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Mark Joseph, record-setting honors graduate

  • Sunday, December 15, 2019

    The National Science Foundation had 2019 UMES alumnus Mark Joseph in mind when in 1991 it created the Louis Stokes Alliance for Minority Participation program to help the nation meet its science, technology, engineering, and mathematics (STEM) workforce needs.

    Joseph, a Commonwealth of Dominica native, is a soft-spoken but intense young man who quietly excelled as one of UMES' top STEM students during his undergraduate career. 

    He crossed the graduation stage Dec. 13 in the William P. Hytche Athletic Center with an impressive transcript; a near-perfect grade point average in pursuit of a bio-chemistry degree -- earning him highest honors -- and a slew of other credits, including an American Chemical Society award earlier this year as one of the nation's top undergraduate physical chemistry students. 

    “I had a passion for chemistry,” Joseph said, “but I wasn't sure it was my calling - until I came to UMES.”

    As a member of the Richard A. Henson Honors Program, Joseph completed 45 credit hours of honors-approved classes, setting a university record. (The program requires all honors students to complete 24 credit hours in honors classes toward graduation.) 

    His capstone honors project was a report drawn from working in the lab of Dr. Anand Dhekney, an associate professor of genetics and plant breeding. Joseph assisted Dhekney in exploring ways to optimize a genome editing system for grapevines using “CRISPR/Cas9,” a cutting-edge research technique to breed new plant varieties. 

    “I found Mark to be a very smart and talented individual who was always eager to learn new techniques and apply them in his research project,” Dhekney said.

    Mark Joseph, Taryn Jones & Dr. Victoria Volkis

    Joseph also worked as a research assistant in two other UMES laboratories, including two years under organic chemist Victoria Volkis, whom he respectfully calls an influential mentor. 

    Under Volkis' guidance, Joseph conducted research on “essential oils in medicinal herbs, plants and algae” and their potential as safer, alternate applications for pest control.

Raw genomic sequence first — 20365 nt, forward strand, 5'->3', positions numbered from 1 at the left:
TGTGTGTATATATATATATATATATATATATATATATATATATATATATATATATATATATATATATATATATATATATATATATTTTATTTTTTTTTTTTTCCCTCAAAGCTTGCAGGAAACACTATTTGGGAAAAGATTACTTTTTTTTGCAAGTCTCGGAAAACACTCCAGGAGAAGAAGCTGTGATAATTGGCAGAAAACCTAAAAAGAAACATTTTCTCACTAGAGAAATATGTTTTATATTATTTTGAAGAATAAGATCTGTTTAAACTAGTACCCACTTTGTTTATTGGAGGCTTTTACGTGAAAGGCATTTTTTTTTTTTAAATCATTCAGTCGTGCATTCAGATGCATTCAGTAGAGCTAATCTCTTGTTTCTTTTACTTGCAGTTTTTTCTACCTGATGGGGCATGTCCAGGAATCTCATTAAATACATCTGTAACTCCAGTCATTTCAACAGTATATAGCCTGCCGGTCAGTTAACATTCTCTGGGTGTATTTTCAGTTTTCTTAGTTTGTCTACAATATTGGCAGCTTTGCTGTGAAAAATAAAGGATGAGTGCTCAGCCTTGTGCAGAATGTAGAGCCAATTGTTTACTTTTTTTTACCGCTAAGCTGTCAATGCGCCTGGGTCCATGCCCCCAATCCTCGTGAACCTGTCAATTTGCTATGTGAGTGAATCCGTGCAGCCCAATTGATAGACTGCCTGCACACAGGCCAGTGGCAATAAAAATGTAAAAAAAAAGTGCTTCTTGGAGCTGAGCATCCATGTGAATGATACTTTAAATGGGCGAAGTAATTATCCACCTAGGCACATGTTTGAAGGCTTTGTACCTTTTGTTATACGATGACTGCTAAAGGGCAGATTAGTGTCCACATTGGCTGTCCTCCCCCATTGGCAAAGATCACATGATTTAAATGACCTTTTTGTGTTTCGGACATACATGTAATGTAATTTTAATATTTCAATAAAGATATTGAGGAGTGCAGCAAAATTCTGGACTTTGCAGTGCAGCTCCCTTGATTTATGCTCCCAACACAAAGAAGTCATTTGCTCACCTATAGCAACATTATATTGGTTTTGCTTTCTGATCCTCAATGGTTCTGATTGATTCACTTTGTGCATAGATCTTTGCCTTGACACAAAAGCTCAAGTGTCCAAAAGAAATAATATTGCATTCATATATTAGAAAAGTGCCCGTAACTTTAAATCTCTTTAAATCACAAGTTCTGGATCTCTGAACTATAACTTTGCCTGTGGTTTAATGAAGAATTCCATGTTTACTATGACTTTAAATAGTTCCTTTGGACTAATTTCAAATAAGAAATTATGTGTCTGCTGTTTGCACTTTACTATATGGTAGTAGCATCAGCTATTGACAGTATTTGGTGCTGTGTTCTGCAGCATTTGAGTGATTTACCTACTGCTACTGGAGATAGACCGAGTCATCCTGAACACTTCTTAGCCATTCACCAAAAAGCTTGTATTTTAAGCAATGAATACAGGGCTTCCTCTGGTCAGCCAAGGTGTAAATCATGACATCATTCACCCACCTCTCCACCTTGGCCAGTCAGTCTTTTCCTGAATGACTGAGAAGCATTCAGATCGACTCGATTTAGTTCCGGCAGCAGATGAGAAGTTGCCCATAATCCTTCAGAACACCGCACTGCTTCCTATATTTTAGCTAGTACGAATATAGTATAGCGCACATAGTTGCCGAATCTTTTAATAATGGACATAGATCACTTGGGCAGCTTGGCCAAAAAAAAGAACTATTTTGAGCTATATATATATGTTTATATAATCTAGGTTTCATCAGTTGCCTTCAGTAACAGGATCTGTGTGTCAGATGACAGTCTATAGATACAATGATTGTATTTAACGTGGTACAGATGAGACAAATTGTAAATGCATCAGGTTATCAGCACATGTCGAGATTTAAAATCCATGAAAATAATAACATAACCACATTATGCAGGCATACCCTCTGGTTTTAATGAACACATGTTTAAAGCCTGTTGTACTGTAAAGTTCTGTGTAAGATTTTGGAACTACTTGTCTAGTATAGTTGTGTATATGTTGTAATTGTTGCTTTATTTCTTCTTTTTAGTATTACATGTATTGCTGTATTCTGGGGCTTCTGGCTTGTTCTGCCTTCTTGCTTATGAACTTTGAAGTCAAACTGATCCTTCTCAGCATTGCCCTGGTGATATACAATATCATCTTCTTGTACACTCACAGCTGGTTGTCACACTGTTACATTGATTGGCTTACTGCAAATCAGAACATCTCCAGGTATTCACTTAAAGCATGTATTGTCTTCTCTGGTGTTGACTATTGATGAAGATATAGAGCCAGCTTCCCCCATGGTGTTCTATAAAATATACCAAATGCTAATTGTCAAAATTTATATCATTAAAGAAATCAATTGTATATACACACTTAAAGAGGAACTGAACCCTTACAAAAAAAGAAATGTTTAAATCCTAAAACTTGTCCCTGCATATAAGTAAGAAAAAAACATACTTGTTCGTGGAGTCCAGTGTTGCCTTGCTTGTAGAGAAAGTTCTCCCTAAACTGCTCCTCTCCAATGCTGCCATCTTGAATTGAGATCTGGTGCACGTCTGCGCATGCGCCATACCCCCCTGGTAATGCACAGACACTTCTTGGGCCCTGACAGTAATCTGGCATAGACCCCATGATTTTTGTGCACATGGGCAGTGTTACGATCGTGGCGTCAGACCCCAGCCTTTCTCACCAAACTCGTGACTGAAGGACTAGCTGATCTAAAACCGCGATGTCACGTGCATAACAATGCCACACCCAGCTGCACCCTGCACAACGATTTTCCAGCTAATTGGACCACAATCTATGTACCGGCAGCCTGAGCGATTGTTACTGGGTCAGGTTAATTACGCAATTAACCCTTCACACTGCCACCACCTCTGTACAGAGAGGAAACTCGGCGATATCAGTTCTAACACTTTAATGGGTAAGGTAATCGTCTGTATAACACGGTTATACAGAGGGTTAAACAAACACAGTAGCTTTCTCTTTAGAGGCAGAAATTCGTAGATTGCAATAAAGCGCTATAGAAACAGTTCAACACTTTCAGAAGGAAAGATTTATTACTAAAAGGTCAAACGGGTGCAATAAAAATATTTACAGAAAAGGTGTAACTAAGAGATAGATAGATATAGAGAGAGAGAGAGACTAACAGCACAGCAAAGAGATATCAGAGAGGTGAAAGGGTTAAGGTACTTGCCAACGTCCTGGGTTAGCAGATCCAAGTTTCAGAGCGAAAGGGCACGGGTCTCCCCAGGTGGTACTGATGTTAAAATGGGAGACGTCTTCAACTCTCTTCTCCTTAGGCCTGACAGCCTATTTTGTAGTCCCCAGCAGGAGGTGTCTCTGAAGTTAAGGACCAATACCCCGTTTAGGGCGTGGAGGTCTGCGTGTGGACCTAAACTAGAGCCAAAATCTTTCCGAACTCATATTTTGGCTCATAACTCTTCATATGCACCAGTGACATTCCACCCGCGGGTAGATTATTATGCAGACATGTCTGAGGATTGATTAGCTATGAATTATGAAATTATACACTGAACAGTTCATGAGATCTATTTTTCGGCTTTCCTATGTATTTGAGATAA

Joseph worked for a pest-control company that uses the kind of traditional pesticides under increasing scrutiny, a hands-on experience that inspired him to look for natural insect repellents. 

    “People don't like chemicals in their lives,” Joseph said. Essential oils he extracted from berries, holy basil and algae, he said, seem to be a natural alternative.

    Volkis said Joseph proved an adept presenter at a series of prominent conferences she encouraged him to attend, including the Annual Biomedical Research Conference for Minority Students where in 2018 he was named “a winner of super prestigious first-place poster award.”

    Joseph, who sports an Abraham Lincoln-style Shenandoah beard, spent 10 weeks in the summer of 2018 at Northern Illinois University working alongside classmate Taryn Jones in a competitive NSF-funded program known as the Research Experience for Undergraduates.

    Joseph also took two trips abroad organized by the Henson honors program; one a service-learning excursion to the Dominican Republic and the other a cultural-emersion tour of Italy.

    Underclassmen knew to seek him out as tutor.

    “I love giving back,” he said.

    Mark plans to spend 2020 shadowing physicians at hospitals and clinics as well as working as a nursing home volunteer while studying for medical school entrance exam.

    “He's a very smart student,” Volkis said. “He has a huge potential as a graduate student.”

    His goal is to be a cardiac surgeon.